The GM variety planted in 91% of US soy acres is called Roundup Ready—engineered to survive otherwise deadly applications of Monsanto’s Roundup herbicide. The plants contain genes from bacteria, which produce a protein that has never been part of the human food supply. Since people aren’t usually allergic to a food until they have eaten it several times, no tests can prove in advance that the protein will not cause allergies.
As a precaution, scientists compare this new protein with a database of proteins known to cause allergies. According to criteria recommended by the World Health Organization (WHO) and others, if the new GM protein contains amino acid sequences that have been shown to trigger immune responses in other proteins, the GM crop should not be commercialized (or additional testing should be done). Sections of the protein produced in GM soy, however, are identical to shrimp and dust mite allergens. But the soybean got marketed anyway.
Frighteningly, the only published human feeding study on GM foods ever conducted verified that the gene inserted into GM soy transfers into the DNA of our gut bacteria and continues to function. This means that years after we stop eating GM soy, we may still have the potentially allergenic protein continuously produced within our intestines.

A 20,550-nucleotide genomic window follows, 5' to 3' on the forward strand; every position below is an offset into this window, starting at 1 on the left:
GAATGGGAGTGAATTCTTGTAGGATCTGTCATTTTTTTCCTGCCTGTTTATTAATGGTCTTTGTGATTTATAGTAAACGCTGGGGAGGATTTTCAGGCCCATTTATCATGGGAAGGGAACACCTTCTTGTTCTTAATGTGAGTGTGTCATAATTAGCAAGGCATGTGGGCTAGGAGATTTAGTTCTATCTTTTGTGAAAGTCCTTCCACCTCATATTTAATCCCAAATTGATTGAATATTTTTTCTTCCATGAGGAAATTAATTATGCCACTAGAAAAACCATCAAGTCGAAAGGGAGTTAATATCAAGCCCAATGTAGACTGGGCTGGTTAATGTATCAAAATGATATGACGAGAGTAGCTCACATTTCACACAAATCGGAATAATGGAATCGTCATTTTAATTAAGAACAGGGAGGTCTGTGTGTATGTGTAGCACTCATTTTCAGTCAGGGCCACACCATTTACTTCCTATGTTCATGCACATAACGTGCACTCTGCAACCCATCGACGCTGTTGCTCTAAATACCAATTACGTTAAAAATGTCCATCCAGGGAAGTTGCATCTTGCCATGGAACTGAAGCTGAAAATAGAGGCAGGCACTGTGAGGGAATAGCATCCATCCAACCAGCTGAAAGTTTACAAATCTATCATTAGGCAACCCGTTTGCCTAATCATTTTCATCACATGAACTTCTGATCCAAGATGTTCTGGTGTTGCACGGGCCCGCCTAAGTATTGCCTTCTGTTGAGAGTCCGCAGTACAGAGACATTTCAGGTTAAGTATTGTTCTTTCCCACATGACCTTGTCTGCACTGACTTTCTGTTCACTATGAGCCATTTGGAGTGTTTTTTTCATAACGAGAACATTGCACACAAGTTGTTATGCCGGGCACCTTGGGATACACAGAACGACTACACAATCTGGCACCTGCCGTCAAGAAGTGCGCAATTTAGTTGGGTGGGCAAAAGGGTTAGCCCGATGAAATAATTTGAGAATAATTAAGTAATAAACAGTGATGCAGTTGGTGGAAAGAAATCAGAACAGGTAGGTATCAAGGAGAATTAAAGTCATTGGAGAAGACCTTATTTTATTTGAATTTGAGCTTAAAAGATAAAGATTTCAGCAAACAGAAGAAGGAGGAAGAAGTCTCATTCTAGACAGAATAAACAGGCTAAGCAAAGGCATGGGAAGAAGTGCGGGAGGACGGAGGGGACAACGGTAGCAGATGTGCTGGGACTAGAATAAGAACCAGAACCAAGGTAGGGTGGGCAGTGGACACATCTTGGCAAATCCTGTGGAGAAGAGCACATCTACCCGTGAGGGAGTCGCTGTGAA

Damaged soy DNA creates new (or more) allergens
The process of creating a GM crop produces massive collateral damage in the plant’s DNA. Native genes can be mutated, deleted, permanently turned on or off, and hundreds may change their levels of protein expression. This can increase existing allergen, or produce a new, unknown allergens. Both appear to have happened in GM soy.